Yeah, to a degree, if you play the largest U.S. cities like L.A. and New York, that’s more like playing a London audience where they see so many bands that they just want to sit down and be pleased. They want to see what you’ve been doing compared to what everybody else brings to the table. However when we do our thing where play in the sticks, like Wyoming. They love it there. They grew up with us. That’s the hardest thing for me to deal with is when I hear a fan say, ‘I grew up with you. My dad used to play your records for me when I was a kid.’ It’s like ok; I don’t want to be reminded of that bit quite right now.
YES influenced quite a few other bands. Do you hear your influence from other rock acts in the scene?
I listen to a certain amount. Some stuff I don’t really get along with, but I kind of like music when it’s good. Also, I like it when it’s new, adventurous, and not using the same snare/bass drum sound. Rather than play the same old thing where you turn the drum machine on and have the drummer copy it, I’d like to get away from that sort of thing and add some spice to it. I feel that that’s what U.S. music is all about. It’s never the norm even though we do play things like those that are regular rock beats. We like to do make them slightly different from other people who like to do that music. For instance, “Owner of a Lonely Heart” is a regular rock kind of rhythm, but we changed it around a bit and added some dynamics to it. We changed the sound in different parts of the song. That’s how we kind of experimented with that kind of stuff.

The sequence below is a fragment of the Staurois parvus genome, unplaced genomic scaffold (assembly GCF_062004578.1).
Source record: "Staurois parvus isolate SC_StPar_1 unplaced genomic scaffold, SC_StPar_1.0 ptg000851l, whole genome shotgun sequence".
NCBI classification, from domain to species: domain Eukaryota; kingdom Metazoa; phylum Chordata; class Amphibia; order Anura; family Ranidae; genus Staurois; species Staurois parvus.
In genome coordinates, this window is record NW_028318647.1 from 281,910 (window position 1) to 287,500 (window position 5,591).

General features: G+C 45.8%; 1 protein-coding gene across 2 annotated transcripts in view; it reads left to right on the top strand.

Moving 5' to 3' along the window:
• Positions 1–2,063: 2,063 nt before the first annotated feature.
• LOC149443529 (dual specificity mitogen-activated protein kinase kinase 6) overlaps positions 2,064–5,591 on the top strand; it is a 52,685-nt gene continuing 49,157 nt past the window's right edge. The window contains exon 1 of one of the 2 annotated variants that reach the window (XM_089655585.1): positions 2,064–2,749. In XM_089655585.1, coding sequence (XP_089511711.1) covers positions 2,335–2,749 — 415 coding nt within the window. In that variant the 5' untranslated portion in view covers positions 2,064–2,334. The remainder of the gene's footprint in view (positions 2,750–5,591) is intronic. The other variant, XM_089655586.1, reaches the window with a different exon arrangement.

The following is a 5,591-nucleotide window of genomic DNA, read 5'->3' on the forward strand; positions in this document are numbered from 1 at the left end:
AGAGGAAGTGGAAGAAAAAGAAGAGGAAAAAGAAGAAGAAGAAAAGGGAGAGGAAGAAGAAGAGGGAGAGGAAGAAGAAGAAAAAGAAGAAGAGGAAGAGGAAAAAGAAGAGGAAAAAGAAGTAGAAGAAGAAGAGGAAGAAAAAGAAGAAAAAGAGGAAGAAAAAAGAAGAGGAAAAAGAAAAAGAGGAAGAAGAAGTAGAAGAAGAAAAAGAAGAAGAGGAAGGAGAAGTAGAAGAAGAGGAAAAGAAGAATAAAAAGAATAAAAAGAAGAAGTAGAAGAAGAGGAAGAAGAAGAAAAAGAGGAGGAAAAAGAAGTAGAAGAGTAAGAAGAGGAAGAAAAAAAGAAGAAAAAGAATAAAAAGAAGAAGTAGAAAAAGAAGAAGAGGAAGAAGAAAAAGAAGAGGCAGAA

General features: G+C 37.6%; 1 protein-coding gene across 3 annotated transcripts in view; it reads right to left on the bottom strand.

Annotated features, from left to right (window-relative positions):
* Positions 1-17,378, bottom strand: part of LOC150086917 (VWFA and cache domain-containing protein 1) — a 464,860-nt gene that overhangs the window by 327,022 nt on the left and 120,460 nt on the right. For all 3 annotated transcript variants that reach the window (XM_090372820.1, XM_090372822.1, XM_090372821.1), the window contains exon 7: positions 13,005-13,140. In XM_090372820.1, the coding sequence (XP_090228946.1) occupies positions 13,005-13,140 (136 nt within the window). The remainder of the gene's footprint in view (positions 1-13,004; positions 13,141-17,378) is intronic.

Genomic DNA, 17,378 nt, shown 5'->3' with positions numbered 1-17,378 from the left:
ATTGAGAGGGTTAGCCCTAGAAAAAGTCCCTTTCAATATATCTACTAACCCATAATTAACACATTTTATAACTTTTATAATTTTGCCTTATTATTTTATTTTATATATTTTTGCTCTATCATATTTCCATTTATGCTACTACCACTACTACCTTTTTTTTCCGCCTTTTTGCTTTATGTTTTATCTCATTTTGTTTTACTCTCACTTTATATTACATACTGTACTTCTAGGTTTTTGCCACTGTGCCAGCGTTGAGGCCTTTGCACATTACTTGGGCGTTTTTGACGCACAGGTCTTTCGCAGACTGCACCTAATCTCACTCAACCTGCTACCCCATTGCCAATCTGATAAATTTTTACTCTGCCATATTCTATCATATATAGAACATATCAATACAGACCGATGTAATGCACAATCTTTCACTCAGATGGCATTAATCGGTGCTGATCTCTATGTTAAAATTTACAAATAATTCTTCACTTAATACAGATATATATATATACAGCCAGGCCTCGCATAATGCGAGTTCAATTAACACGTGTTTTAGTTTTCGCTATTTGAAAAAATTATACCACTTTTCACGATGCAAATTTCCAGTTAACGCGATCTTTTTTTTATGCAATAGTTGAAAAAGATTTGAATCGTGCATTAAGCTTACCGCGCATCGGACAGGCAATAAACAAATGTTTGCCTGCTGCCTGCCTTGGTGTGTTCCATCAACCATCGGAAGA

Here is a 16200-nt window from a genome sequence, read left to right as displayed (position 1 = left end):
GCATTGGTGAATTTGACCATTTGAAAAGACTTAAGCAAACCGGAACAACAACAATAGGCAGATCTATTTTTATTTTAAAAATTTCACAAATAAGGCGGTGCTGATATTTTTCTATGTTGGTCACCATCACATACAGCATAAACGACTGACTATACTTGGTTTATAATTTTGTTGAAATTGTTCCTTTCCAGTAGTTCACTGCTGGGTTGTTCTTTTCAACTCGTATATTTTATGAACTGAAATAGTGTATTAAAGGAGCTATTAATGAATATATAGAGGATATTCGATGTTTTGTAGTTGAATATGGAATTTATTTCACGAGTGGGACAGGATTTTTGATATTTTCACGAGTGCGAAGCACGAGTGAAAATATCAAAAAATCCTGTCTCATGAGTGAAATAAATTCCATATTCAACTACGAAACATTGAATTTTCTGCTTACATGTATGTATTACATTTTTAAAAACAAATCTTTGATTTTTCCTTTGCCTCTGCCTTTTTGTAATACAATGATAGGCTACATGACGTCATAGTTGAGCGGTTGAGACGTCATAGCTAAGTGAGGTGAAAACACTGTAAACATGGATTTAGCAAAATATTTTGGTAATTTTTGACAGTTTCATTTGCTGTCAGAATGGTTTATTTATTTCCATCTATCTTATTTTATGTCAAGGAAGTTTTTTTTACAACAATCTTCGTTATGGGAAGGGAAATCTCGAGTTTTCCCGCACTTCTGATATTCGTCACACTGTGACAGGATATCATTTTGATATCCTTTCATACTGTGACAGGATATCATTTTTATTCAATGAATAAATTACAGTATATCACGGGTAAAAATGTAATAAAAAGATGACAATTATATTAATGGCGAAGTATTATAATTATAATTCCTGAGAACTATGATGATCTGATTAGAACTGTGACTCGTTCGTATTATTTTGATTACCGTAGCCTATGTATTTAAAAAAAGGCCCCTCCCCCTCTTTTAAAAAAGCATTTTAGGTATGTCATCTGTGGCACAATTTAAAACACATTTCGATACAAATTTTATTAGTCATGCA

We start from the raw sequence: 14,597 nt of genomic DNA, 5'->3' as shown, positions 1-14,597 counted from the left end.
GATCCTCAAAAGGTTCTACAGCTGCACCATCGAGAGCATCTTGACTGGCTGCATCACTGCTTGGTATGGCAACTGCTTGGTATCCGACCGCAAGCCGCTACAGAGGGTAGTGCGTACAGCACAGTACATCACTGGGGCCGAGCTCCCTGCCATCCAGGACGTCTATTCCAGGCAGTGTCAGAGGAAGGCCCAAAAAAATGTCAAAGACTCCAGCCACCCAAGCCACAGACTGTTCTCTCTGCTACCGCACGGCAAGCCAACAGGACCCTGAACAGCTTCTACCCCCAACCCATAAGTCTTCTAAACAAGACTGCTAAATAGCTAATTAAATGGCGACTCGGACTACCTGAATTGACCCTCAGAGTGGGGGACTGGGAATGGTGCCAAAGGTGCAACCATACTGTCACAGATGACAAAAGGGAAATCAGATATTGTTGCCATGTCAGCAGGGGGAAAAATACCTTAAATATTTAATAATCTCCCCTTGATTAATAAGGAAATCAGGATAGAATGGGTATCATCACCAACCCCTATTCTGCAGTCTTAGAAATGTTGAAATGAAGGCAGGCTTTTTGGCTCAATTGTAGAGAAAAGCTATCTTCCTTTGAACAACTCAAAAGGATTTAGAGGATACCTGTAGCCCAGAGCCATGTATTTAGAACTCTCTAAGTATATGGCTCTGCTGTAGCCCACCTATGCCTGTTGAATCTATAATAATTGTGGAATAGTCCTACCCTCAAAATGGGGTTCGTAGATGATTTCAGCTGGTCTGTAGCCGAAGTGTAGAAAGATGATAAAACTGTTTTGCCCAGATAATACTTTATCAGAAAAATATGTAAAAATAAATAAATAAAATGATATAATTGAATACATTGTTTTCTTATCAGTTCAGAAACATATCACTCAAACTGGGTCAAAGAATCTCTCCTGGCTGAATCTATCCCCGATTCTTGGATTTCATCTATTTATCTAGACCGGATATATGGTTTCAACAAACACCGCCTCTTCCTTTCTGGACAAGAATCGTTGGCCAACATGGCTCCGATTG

Do you hear how that song’s sound with the effects used is similar and popular now in the electronic music scene?
I see what you’re saying. Yeah, I don’t know. I say work with the basic sound as much as you can in the studio so you can achieve as much as possible that way. When necessary, though, use effects.
What would you say to a musician just starting out today or a drummer wanting to be as successful as you are with YES?
Oh God, it’s a battle. There are many great drummers. All of them are slightly different and in to playing all sorts of different music. Really, what do you say? I usually respond to that question with, ‘what avenue?’ Jazz drummer? Rock drummer? Soloist? I’m not big into virtuosos and solos, but I will play them. I usually end up playing solos with less feel and off-kilter. People tend to like that; when they’re trying to understand what the hell it is that I’m doing. I’m at a point right now where I like to go see all the different avenues of music. I don’t like to categorize my sound. You have different genres that can influence you. You have your hip-hop. There are still some grunge bands, and progressive bands out there as well if that’s what you want to see and do. There was a YES tribute band called Parallels, which is named after a song off our album, Going for the One, and they were really good. They had a vocalist named Robyn Dawn who is now in my local Newcastle, Washington band that I have called White. She has a great voice. She actually sounds a bit like Jon Anderson, but a female version of it.